The Zapatista way has for the first time put true empowerment and human rights at the top of the Mexican and regional political agendas.—- Michael Schmidt, Durban Anarchist Federation, Bishopsgate

South Africa, and South African anarchism, through West African eyes [1997]

South Africa’s anti-apartheid struggle and unions (both strengths and limitations), and South African anarchism and syndicalism, were mentioned several times in Sam Mbah and IE. Igariwey’s 1997 classic text, African Anarchism: the history of a movement (See Sharp, Tucson, USA). The authors, Nigerian militants, highlighted the South African movement as one of the oldest and most important in Africa (not much was known of the time, at least amongst English-speakers, of the very important currents that had existed in North Africa, or impacts elsewhere in the continent). The 1990s South African movement, in turn, was deeply impressed by the then-1,000 member anarcho-syndicalist Awareness League in Nigeria, of which Mbah and Igariwey were leading lights; the League joined an anarcho-syndicalist international, the International Workers Association, in 1996, a body claiming direct descent from the 1922 “Berlin” international set up after anarchists and syndicalists broke ties with the Communist International / Comintern. Mbah, sadly, passed away from heart problems in late 2014.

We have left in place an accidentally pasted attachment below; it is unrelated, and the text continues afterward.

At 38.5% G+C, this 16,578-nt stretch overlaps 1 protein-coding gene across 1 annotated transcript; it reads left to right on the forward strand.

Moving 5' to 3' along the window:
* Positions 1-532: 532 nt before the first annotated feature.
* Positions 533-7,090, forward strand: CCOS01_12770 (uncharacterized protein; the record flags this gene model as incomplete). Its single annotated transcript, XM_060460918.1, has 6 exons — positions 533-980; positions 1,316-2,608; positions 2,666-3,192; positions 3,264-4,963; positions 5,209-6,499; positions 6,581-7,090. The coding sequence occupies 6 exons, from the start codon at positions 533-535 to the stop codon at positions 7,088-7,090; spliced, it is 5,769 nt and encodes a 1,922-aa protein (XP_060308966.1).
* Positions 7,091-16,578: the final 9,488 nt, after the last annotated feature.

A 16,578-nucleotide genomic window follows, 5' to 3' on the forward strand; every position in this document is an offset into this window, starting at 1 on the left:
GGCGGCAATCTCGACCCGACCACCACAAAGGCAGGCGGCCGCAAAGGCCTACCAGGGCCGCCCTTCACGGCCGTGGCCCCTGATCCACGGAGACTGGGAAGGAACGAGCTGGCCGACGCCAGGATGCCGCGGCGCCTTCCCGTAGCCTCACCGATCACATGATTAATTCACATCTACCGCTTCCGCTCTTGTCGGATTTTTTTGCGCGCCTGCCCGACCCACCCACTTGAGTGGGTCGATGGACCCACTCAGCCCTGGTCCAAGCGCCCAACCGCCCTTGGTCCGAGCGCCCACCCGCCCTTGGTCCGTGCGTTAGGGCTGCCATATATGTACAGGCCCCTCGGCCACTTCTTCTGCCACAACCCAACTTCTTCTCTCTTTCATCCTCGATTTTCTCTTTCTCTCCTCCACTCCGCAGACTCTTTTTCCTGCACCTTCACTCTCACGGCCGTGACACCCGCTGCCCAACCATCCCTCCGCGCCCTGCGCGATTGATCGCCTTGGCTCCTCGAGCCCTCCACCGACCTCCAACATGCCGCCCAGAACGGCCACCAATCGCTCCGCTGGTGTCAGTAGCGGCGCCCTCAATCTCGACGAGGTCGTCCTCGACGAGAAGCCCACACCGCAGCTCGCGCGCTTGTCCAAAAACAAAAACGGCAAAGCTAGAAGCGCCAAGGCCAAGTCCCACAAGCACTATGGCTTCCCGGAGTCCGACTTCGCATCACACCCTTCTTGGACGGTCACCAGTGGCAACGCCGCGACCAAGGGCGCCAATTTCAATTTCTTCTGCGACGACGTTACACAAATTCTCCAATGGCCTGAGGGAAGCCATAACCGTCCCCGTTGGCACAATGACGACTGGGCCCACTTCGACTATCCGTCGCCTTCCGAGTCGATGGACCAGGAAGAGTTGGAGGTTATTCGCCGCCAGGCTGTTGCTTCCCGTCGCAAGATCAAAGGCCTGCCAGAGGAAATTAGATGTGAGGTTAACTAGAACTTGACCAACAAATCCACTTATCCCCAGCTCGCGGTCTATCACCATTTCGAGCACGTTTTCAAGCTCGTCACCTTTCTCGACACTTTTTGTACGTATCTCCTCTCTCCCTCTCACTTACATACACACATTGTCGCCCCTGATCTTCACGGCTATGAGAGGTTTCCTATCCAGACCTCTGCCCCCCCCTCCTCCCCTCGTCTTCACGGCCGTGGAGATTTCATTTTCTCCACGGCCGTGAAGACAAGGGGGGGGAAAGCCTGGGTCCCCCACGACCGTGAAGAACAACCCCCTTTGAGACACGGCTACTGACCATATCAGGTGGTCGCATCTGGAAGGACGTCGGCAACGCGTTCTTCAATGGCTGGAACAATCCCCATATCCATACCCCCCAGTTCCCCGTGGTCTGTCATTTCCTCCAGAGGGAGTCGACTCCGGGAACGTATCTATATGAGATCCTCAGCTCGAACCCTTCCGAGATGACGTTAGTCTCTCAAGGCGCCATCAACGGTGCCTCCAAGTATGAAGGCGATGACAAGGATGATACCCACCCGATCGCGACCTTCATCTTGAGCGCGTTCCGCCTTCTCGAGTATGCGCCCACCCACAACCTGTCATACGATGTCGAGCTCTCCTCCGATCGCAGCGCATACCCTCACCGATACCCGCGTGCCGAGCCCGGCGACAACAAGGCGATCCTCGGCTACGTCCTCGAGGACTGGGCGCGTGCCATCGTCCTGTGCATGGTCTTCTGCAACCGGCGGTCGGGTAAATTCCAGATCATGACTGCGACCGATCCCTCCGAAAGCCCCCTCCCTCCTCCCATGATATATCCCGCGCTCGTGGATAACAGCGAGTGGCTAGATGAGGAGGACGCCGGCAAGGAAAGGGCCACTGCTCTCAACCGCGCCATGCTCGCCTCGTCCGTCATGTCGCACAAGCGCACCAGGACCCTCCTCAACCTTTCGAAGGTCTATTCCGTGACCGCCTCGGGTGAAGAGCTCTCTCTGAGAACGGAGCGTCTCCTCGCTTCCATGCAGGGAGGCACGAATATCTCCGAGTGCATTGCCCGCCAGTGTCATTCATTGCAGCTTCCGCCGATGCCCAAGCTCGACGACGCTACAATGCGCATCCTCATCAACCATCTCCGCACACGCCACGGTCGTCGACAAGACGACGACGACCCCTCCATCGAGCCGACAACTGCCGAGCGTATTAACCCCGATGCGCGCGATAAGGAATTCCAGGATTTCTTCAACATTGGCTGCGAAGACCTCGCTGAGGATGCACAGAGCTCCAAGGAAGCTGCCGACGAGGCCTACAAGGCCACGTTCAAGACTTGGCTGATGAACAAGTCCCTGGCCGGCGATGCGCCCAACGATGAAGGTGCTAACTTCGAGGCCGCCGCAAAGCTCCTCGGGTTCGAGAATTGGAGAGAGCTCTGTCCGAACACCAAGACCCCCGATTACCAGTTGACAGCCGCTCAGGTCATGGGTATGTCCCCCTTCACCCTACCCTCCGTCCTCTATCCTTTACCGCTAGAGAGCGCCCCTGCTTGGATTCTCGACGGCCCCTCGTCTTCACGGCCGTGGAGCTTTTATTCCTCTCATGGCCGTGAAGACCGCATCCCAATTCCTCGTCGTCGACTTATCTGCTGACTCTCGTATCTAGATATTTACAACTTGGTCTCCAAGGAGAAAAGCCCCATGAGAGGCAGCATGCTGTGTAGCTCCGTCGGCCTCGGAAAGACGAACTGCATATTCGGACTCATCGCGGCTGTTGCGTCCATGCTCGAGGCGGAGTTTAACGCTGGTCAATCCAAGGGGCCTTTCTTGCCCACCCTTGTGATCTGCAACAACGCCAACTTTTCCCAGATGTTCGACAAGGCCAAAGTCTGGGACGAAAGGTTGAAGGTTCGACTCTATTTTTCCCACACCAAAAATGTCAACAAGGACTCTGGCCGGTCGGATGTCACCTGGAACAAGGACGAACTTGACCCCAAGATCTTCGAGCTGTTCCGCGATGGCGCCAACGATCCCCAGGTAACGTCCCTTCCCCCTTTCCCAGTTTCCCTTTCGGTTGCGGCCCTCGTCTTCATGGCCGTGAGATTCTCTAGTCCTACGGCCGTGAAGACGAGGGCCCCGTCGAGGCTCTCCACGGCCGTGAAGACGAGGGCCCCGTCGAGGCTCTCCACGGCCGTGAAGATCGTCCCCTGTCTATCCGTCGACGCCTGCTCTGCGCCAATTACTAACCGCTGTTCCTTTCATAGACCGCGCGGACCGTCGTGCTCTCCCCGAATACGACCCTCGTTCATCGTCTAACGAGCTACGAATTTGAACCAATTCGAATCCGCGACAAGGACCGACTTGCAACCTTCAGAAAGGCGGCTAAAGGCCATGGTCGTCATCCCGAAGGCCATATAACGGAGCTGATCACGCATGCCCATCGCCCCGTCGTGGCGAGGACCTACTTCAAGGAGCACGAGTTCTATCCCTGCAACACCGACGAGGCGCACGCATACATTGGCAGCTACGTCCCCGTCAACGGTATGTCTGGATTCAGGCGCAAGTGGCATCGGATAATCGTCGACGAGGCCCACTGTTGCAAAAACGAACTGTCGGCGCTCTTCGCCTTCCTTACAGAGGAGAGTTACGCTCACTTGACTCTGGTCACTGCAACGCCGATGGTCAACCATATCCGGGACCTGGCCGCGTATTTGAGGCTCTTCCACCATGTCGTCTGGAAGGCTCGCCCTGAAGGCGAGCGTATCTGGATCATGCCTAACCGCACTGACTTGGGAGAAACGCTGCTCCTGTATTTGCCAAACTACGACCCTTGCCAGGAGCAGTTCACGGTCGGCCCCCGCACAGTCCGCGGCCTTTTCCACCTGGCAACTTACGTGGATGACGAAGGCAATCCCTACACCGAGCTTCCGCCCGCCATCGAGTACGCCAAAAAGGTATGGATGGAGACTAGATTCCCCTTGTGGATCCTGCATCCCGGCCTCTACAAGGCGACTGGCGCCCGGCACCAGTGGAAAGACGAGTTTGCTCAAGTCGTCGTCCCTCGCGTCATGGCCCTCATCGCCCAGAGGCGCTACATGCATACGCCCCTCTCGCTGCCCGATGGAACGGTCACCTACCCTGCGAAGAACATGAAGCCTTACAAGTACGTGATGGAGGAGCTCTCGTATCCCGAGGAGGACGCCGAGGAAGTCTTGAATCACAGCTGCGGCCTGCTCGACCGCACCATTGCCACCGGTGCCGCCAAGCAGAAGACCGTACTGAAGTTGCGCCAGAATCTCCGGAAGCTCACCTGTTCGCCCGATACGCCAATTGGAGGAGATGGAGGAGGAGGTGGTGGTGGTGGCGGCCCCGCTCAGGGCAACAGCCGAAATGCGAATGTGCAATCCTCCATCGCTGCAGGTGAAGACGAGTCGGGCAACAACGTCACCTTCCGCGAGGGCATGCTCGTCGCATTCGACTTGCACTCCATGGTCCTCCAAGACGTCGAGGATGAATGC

From African Anarchism:

Chapter 1: What Is Anarchism?

“Anarchism as a social philosophy, theory of social organization, and social movement is remote to Africa — indeed, almost unknown. It is underdeveloped in Africa as a systematic body of thought, and largely unknown as a revolutionary movement. Be that as it may, anarchism as a way of life is not at all new to Africa, as we shall see. The continent’s earliest contact with European anarchist thought probably did not take place before the second half of the 20th century, with the single exception of South Africa. It is, therefore, to Western thinkers that we must turn for an elucidation of anarchism.

Anarchism derives not so much from abstract reflections of intellectuals or philosophers as from the objective conditions in which workers and producers find themselves. Though one can find traces of it earlier, anarchism as a revolutionary philosophy arose as part of the worldwide socialist movement in the 19th century….”